Why Karen Grassle Thinks Compassion Is Key When It Comes To Caring For Someone With Alzheimer's - Exclusive

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Karen Grassle recently starred in the film "Not to Forget," a heartwarming story that follows a fledgeling grandson on his journey to caring for his grandmother who is living with Alzheimer's disease. Alzheimer's is a form of dementia and it's progressive, meaning it gets increasingly debilitating over time, as reported by Healthline. At present there is no cure for Alzheimer's, but there are some medications that may help ease symptoms and slow disease progression. Alzheimer's can be a different experience from person to person and thus, the level of care is variable and should be tailored to the individual. While some therapeutic modalities have been shown to help slow the progression, caregivers are often relied upon as central aspects of the patient's care and well-being.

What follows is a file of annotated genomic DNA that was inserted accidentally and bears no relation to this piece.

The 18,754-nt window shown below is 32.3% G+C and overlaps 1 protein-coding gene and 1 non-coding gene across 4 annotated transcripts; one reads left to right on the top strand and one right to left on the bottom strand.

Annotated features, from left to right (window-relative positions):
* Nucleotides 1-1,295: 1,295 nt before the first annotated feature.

Using moments of lighthearted humor, "Not to Forget" is a fictional account of one family's journey to navigate an Alzheimer's diagnosis. And Grassle has an up-close-and-personal perspective when it comes to Alzheimer's disease and caregiving. In an exclusive interview with Health Digest, she explains how her mother suffered from dementia in her later years, despite being mentally sharp well into her 80's. 

How compassionate care can lead to greater peace

While Grassle's sister took on the role of primary caregiver on the opposite side of the country, both sisters were aligned on a common goal — approach caregiving for their mother through a lens of compassion. Even as their mother lost the ability to recognize her loved ones, they never wavered in expressing their love for their mother. When her mother would wonder why she was still alive, Grassle would respond, "Well, you're here so we can love you." 

Grassle explains that her sister's cheerful and compassionate demeanor made all the difference when caring for their mother, skills she'd honed years prior working as a candy striper. By compassionately following through with their mother's desires to not live "hooked up to any machines," Grassle and her sister found a sense of peace as they helped their mother through end-of-life care. By upholding their mother's wishes and finding an equally compassionate hospice organization, Grassle explains she felt fortunate to be with her mother as she passed. 

"Not to Forget" is available on all major streaming platforms, including Amazon Prime Video, Apple TV, Google Play, Vudu, and Redbox. You can also keep up with Karen Grassle and her other projects by visiting KarenGrassle.net.